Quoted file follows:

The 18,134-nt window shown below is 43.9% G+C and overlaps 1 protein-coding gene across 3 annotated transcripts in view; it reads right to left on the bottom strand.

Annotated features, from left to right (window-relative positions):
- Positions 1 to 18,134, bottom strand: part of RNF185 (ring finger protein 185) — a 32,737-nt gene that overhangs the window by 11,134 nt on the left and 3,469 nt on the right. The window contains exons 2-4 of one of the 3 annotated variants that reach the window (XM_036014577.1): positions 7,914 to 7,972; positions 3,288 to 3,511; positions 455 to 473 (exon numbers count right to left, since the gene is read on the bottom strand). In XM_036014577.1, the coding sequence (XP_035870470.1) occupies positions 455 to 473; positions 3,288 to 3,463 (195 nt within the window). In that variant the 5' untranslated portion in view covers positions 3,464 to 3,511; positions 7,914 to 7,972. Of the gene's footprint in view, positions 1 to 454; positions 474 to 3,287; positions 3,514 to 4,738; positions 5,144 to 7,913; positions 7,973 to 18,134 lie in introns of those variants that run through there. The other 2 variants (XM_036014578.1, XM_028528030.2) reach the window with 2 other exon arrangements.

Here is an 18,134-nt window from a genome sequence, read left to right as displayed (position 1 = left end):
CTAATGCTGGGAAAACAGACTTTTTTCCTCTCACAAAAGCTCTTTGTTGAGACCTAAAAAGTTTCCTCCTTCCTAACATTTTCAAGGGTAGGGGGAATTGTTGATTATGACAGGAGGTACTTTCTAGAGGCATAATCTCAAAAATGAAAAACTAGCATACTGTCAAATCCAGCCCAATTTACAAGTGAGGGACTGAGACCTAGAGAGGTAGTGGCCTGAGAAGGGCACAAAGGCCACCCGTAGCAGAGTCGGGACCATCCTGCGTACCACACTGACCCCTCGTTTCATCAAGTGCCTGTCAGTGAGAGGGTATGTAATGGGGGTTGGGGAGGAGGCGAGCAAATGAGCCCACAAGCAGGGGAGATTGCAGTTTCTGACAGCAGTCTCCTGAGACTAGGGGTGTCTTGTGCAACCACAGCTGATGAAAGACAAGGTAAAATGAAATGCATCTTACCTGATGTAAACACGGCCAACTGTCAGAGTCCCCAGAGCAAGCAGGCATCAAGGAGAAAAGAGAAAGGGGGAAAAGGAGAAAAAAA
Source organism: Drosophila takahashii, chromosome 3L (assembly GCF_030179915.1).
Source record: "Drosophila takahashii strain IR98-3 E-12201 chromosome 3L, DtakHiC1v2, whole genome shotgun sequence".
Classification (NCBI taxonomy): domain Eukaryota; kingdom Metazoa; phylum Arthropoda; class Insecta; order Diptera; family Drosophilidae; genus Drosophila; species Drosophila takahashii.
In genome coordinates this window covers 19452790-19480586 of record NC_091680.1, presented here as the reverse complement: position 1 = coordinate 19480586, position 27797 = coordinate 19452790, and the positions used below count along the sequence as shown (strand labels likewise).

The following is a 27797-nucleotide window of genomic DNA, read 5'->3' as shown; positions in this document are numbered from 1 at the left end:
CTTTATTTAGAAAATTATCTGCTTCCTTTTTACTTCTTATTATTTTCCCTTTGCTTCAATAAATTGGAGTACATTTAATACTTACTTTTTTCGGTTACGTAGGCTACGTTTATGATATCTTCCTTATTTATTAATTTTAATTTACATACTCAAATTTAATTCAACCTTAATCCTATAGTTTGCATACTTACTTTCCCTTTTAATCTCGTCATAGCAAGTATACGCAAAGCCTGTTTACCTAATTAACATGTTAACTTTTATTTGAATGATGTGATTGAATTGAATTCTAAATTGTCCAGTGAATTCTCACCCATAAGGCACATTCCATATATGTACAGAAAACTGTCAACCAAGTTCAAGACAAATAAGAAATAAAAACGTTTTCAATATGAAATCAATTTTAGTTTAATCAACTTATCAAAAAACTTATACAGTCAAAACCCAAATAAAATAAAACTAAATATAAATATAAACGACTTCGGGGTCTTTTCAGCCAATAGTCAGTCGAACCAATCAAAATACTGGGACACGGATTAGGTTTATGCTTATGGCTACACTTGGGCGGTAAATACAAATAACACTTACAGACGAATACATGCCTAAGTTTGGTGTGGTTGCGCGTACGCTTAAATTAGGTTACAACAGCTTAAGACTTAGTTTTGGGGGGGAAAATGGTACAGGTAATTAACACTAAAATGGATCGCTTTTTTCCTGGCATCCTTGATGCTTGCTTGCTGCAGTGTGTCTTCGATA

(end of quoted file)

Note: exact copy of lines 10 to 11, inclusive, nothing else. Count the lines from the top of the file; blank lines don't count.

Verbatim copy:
The following is a 27797-nucleotide window of genomic DNA, read 5'->3' as shown; positions in this document are numbered from 1 at the left end:
CTTTATTTAGAAAATTATCTGCTTCCTTTTTACTTCTTATTATTTTCCCTTTGCTTCAATAAATTGGAGTACATTTAATACTTACTTTTTTCGGTTACGTAGGCTACGTTTATGATATCTTCCTTATTTATTAATTTTAATTTACATACTCAAATTTAATTCAACCTTAATCCTATAGTTTGCATACTTACTTTCCCTTTTAATCTCGTCATAGCAAGTATACGCAAAGCCTGTTTACCTAATTAACATGTTAACTTTTATTTGAATGATGTGATTGAATTGAATTCTAAATTGTCCAGTGAATTCTCACCCATAAGGCACATTCCATATATGTACAGAAAACTGTCAACCAAGTTCAAGACAAATAAGAAATAAAAACGTTTTCAATATGAAATCAATTTTAGTTTAATCAACTTATCAAAAAACTTATACAGTCAAAACCCAAATAAAATAAAACTAAATATAAATATAAACGACTTCGGGGTCTTTTCAGCCAATAGTCAGTCGAACCAATCAAAATACTGGGACACGGATTAGGTTTATGCTTATGGCTACACTTGGGCGGTAAATACAAATAACACTTACAGACGAATACATGCCTAAGTTTGGTGTGGTTGCGCGTACGCTTAAATTAGGTTACAACAGCTTAAGACTTAGTTTTGGGGGGGAAAATGGTACAGGTAATTAACACTAAAATGGATCGCTTTTTTCCTGGCATCCTTGATGCTTGCTTGCTGCAGTGTGTCTTCGATA